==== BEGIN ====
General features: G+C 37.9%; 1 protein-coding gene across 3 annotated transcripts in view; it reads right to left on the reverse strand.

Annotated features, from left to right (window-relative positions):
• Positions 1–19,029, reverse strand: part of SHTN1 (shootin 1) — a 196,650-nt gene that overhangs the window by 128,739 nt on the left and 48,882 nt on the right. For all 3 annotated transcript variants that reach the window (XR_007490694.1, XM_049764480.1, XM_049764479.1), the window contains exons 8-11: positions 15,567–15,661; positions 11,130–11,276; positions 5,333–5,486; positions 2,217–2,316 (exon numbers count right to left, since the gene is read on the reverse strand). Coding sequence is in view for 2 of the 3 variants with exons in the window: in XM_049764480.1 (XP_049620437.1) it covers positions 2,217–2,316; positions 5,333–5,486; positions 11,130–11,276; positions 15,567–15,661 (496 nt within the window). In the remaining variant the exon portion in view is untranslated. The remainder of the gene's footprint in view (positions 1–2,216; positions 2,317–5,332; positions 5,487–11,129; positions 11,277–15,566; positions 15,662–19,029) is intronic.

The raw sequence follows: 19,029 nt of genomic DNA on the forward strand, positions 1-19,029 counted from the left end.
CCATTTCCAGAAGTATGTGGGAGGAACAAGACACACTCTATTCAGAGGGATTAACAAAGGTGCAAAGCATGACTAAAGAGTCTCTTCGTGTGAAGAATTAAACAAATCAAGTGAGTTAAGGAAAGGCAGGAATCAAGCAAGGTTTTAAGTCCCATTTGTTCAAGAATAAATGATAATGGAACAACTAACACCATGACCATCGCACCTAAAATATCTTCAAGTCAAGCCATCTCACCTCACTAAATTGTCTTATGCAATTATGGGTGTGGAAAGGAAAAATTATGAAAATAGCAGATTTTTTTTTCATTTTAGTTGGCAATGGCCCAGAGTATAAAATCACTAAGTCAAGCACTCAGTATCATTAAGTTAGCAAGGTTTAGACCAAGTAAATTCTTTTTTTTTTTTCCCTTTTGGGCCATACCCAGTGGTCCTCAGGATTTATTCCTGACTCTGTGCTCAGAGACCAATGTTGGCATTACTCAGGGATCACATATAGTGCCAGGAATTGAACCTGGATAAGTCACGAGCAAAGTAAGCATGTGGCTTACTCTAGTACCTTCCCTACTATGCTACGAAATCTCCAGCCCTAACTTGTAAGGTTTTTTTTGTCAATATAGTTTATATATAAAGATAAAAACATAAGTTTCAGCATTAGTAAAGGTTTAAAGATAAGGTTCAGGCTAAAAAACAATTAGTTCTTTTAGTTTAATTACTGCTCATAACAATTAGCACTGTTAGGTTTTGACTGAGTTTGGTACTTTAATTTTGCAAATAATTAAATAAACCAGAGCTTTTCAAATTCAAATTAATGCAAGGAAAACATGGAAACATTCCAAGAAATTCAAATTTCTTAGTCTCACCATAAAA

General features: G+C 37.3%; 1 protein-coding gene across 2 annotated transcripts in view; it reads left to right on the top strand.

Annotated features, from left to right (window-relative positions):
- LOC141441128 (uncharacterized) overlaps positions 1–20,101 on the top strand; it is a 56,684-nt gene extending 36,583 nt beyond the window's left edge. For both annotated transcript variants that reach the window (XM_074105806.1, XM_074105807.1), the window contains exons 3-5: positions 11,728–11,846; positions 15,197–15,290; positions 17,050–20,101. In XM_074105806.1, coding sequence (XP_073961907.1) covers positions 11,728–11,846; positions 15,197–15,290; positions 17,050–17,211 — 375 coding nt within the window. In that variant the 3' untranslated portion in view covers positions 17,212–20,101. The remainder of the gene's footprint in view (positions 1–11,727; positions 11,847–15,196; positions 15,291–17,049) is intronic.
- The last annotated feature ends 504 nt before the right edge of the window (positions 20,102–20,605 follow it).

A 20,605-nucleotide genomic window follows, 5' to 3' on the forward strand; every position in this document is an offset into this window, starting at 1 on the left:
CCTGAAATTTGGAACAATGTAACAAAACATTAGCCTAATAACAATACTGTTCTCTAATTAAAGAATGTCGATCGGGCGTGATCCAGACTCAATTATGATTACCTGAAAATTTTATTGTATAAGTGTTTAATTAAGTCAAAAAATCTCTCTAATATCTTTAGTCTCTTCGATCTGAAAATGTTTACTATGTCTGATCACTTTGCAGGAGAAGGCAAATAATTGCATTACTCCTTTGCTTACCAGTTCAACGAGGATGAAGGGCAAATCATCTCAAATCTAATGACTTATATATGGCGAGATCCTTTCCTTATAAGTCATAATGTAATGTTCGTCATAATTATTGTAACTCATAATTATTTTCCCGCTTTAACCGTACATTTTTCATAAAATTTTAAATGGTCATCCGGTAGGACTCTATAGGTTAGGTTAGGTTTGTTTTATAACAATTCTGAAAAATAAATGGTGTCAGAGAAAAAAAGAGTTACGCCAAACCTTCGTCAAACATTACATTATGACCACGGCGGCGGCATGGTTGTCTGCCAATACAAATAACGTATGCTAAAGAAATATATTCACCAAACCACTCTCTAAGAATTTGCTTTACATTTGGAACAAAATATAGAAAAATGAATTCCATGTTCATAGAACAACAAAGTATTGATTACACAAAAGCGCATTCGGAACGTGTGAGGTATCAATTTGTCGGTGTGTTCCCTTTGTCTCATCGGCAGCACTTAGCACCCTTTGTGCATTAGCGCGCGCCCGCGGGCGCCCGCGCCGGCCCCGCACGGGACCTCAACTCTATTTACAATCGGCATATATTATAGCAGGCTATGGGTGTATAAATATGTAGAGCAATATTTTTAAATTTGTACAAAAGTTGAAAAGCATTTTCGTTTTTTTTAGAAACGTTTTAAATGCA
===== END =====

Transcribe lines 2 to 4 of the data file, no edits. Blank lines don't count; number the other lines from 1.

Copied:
Annotated features, from left to right (window-relative positions):
• Positions 1–19,029, reverse strand: part of SHTN1 (shootin 1) — a 196,650-nt gene that overhangs the window by 128,739 nt on the left and 48,882 nt on the right. For all 3 annotated transcript variants that reach the window (XR_007490694.1, XM_049764480.1, XM_049764479.1), the window contains exons 8-11: positions 15,567–15,661; positions 11,130–11,276; positions 5,333–5,486; positions 2,217–2,316 (exon numbers count right to left, since the gene is read on the reverse strand). Coding sequence is in view for 2 of the 3 variants with exons in the window: in XM_049764480.1 (XP_049620437.1) it covers positions 2,217–2,316; positions 5,333–5,486; positions 11,130–11,276; positions 15,567–15,661 (496 nt within the window). In the remaining variant the exon portion in view is untranslated. The remainder of the gene's footprint in view (positions 1–2,216; positions 2,317–5,332; positions 5,487–11,129; positions 11,277–15,566; positions 15,662–19,029) is intronic.

The raw sequence follows: 19,029 nt of genomic DNA on the forward strand, positions 1-19,029 counted from the left end.